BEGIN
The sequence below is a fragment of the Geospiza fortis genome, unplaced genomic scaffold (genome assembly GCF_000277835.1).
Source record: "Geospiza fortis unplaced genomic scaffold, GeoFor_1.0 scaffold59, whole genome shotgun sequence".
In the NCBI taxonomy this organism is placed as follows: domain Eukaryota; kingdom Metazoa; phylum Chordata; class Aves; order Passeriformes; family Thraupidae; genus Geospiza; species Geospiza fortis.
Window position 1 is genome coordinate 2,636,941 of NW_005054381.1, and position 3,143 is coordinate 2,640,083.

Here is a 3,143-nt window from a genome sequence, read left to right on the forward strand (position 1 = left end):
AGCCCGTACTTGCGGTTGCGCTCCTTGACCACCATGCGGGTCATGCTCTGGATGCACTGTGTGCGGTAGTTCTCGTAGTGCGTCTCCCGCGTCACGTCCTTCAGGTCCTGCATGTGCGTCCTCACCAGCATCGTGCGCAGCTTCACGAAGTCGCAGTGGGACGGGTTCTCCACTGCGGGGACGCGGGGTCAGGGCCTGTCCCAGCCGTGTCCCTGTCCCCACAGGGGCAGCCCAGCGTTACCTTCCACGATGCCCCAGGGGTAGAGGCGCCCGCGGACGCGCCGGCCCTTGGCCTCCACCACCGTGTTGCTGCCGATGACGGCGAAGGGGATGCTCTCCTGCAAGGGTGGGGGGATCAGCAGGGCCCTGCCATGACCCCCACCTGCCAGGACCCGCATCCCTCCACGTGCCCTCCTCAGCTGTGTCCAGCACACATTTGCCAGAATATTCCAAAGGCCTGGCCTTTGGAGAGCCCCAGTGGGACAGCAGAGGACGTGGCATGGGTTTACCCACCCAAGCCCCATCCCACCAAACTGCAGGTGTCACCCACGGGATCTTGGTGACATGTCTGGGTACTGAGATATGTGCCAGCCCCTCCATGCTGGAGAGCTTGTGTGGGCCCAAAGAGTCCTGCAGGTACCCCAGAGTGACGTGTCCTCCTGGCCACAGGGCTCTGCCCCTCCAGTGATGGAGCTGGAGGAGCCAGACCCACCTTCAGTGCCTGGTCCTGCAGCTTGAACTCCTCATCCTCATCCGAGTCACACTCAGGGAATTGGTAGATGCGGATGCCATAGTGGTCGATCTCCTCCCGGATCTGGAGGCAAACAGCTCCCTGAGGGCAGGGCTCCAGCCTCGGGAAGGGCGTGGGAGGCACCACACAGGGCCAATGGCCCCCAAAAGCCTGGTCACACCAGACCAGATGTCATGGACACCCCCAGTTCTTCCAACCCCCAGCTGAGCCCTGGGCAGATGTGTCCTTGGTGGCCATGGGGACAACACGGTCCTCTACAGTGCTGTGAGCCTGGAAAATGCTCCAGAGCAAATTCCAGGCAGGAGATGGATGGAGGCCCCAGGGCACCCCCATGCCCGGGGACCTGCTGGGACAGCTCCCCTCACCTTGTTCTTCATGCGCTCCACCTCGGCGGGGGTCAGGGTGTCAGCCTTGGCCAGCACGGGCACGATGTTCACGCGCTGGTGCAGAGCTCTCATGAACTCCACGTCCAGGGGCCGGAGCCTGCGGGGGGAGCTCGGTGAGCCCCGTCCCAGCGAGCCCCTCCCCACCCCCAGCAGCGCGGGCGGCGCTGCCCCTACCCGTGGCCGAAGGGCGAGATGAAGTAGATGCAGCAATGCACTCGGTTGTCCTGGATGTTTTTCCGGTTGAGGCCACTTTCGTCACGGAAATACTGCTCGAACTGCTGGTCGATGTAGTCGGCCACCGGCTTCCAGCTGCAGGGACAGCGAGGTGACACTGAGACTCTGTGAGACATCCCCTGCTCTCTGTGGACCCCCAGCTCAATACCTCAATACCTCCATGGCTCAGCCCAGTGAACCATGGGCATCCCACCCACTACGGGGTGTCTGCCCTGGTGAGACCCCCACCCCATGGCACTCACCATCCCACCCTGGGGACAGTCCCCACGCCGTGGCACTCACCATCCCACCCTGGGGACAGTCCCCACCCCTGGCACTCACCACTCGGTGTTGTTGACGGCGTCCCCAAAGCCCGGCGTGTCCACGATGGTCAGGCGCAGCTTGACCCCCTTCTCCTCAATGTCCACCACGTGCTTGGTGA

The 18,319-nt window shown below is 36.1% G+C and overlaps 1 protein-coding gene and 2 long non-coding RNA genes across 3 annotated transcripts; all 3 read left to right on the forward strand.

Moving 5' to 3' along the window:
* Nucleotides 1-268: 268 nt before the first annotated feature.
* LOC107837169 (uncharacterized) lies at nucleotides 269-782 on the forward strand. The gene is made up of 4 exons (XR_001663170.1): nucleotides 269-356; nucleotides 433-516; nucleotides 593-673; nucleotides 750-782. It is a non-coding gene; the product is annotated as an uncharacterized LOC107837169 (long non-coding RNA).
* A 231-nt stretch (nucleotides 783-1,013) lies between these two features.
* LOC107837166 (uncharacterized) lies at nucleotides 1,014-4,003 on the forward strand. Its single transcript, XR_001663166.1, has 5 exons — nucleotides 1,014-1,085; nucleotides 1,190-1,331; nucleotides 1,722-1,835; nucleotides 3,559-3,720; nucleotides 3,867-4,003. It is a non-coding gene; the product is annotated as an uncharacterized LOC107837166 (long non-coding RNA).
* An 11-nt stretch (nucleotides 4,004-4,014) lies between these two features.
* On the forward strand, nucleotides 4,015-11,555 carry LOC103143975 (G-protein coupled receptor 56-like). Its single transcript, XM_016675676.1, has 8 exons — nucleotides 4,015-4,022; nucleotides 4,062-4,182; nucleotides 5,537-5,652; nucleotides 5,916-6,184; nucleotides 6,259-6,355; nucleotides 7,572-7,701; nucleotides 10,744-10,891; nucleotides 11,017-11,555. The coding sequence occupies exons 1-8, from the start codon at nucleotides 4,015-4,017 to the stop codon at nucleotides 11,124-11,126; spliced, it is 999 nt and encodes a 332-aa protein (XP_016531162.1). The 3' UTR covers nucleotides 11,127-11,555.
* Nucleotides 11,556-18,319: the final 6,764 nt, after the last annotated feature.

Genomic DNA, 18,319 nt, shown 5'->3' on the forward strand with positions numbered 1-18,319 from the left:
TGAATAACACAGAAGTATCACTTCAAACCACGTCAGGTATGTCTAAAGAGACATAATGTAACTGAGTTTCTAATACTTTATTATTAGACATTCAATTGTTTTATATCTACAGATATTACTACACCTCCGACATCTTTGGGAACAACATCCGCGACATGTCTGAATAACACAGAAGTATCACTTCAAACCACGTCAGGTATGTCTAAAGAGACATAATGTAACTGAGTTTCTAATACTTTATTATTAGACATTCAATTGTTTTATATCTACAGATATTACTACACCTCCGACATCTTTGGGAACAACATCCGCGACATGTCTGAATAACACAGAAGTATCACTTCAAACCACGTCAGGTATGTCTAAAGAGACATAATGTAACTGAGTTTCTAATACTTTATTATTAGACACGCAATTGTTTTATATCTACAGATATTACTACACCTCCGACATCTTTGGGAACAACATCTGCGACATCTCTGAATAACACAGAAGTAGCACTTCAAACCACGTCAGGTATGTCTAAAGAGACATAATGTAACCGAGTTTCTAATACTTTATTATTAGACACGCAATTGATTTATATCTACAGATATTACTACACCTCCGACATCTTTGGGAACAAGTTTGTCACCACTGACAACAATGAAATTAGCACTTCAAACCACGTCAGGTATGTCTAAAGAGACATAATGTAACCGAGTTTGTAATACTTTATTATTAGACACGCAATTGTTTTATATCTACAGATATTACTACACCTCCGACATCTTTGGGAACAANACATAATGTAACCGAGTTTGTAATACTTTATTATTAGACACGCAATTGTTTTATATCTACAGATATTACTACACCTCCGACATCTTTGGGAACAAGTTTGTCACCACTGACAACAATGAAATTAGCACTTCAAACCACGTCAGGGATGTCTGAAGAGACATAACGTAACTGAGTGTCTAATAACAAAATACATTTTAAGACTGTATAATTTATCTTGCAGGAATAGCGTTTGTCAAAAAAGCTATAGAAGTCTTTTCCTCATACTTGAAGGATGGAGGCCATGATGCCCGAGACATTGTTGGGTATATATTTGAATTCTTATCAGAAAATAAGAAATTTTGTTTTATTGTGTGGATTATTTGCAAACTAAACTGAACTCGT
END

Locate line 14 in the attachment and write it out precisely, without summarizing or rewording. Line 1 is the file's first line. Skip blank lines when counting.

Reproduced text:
* On the forward strand, nucleotides 4,015-11,555 carry LOC103143975 (G-protein coupled receptor 56-like). Its single transcript, XM_016675676.1, has 8 exons — nucleotides 4,015-4,022; nucleotides 4,062-4,182; nucleotides 5,537-5,652; nucleotides 5,916-6,184; nucleotides 6,259-6,355; nucleotides 7,572-7,701; nucleotides 10,744-10,891; nucleotides 11,017-11,555. The coding sequence occupies exons 1-8, from the start codon at nucleotides 4,015-4,017 to the stop codon at nucleotides 11,124-11,126; spliced, it is 999 nt and encodes a 332-aa protein (XP_016531162.1). The 3' UTR covers nucleotides 11,127-11,555.